"The Grand Budapest Hotel"
King of quirk Wes Anderson stays true to form, writing and directing a sweet little film about a majestic European hotel and its oddball concierge on the verge of World War II.
Ralph Fiennes stars as M. Gustave, the perfectionist concierge who takes his duties to the extreme, bedding octogenarian guests and delivering nightly sermons to the staff. When one of his paramours dies and bequests a valuable painting to him, the matriarch's family declares war on our likable hero at the same time the Nazis declare war on everyone else. Nonstop silliness, with only a few dashes of reality, ensues.
Tony Revolori co-stars as Gustave's protégé and almost steals the show with his charming, deadpan style. The only thing that stops him is Fiennes, who is fully brilliant as the manic hotelier and deserves an Oscar nomination.
The cast of clever actors is enormous, but Anderson manages to stop with the cameos just as it's about to become a distraction. Even the cheesy film school special effects -- including a ski gondola that looks like it was made from a shoe box -- come across as charming.
While this is decidedly a comedy, it's one of those indie comedies that don't have jokes per se but just lots of absurd scenes that will make you laugh, or at least smile profusely. Too saucy for kids, and younger teens are likely to miss the subtle humor that runs throughout. (R: Sexual themes, language and violence). 1 hour and 40 minutes.
Ratings (out of 4 stars):
Overall: 3 stars
Teens: 2 stars
Adults: 3 stars
Seniors: 3 stars
Should you watch it? Yes -- oddball comedy that will win you over.
"The Monuments Men"
This World War II film about American art professors joining an elite group of soldiers trying to halt the Nazis' plundering of great works of European art seemed too good to be true. Boasting an A-list cast to tell a little-known story of the war seemed like it was destined to be one of my favorite films of the year. It was not. It wasn't even my favorite film of the day.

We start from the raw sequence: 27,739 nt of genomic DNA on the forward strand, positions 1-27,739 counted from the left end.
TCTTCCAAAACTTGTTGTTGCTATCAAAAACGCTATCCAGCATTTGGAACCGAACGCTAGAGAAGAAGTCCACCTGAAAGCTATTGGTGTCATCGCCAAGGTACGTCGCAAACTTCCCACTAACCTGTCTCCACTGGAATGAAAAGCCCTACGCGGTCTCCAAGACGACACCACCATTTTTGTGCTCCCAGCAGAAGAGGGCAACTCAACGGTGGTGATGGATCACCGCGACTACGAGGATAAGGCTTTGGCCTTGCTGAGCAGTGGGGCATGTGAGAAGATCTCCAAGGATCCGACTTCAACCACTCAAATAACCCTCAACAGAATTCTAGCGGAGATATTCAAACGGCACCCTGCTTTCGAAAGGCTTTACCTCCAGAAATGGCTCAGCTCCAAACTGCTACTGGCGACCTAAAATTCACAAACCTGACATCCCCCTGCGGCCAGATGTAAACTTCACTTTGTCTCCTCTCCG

George Clooney stars as the ringleader of refined men who builds a team that includes skilled actors such as Matt Damon, Bill Murray, John Goodman and Hugh Bonneville, among others. And that's one of the film's major problems: too many characters and storylines. The idea of the film is easy to get, but instead of focusing on a single trove of art that needs to be found and rescued, we're subjected to several plot threads that are hard to follow and uncompelling.
I gave up all hope during the embarrassing scene when Clooney presents his request to form the Monuments Men to a stilted FDR lookalike. The dialogue was so trite that only a script doctor could love it.
Acceptable for kids as young as 10 years old, but they won't like it. (PG-13: Violence and language). 1 hour and 58 minutes.
Ratings (out of 4 stars):
Overall: 1½ stars
Kids: ½ star
Teens: 1 star
Adults: 2 stars
Seniors: 2½ stars
Should you watch it? No -- all-star World War II film surrenders to mediocrity.
J.B. Alderman lives in Piedmont and can be reached at email@example.com.